As you look around the interior you can’t help but notice it’s lacking in performance car atmosphere; where’s the ‘performance car-related’ insignia? Other than Polestar embossed into the front seats, blue seat stitching, and little blue Polestar badge on the gear shifter, you could mistake it for a regular T6 R-Design model, which is a very good car in its own right, but the Polestar is near-on $30k more expensive than the closest S60 model.
So it’s a little bit boring inside, but on the upside all the controls, cabin plastics, leather/suede trim, rooflining and carpet all look and feel expensive. The S60’s trim isn’t form over function for the sake of it, it’s more about quality equipment and user satisfaction.
Audio lovers will warm to the powerful Meridian audio system, which features Bluetooth, USB and aux-in connectivity. The S60’s steering wheel is also something to admire, offering plenty of grip from its nicely contoured design.
The S60 offers 380-litres of boot space, but it is somewhat compromised by a space-saver wheel. The wheel is located in the middle of the boot area due to the under floor being used by additional bracing for handling purposes. All of the Polestar’s mid-size competitors don’t have any intrusions in the boot, and handle just as well. We hope Volvo can get around this for future Polestar models.
The Polestar wears 19-inch alloy wheels that are wrapped in sticky Bridgestone Potenza tyres. The new Brembo braking system peeking through the dark grey wheels features two-piece 370mm discs up front, and gives the Polestar a braking ability that now matches its go-forward ability.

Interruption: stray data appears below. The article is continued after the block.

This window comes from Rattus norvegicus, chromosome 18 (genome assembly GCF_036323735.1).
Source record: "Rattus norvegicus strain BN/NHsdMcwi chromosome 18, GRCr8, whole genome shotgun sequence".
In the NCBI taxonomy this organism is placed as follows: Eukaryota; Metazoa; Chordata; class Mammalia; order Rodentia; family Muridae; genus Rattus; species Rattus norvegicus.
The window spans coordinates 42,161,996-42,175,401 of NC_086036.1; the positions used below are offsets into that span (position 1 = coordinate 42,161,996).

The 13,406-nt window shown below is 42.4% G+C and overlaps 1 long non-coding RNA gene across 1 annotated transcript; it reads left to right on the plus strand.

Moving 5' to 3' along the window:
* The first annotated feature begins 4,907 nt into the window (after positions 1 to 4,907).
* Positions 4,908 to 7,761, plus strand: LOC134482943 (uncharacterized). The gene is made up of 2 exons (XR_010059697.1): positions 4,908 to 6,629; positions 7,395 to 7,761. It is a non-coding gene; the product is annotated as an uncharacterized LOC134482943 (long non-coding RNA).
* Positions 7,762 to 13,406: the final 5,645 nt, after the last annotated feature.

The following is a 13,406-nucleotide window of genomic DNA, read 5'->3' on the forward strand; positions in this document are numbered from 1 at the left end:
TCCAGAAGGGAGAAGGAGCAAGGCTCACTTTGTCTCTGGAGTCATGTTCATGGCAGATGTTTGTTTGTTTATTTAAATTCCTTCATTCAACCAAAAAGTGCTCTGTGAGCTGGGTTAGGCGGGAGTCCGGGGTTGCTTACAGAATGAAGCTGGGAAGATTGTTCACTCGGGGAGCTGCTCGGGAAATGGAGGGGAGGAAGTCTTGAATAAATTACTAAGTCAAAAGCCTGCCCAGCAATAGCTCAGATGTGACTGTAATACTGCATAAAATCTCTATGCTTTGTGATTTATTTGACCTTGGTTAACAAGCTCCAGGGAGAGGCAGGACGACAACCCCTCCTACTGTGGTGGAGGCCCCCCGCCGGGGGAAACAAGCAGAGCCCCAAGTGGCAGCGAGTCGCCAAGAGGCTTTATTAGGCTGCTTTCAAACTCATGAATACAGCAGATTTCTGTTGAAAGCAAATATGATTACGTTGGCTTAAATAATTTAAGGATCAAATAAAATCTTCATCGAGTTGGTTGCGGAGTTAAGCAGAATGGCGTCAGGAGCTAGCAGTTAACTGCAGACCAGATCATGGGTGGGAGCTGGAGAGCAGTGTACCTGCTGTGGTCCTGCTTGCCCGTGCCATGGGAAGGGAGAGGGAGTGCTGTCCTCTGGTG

Safety-wise, the S60 is the best equipped Volvo on the market, featuring eight airbags, a comprehensive stability control system, and radar-guided cruise control. The radar-guided cruise control is right up there in terms of its functionality. It always feels one step ahead of you, and operates fluidly with surrounding traffic. It will even come to a complete halt if the car in front of you suddenly stops.
The other new standout feature is active high beams, leaving you to drive with maximum vision while the system hovers black spots over oncoming cars. It does take some getting used to, but you eventually learn to trust it. Don’t get us wrong, though, autonomous features shouldn’t be abused or taken for granted.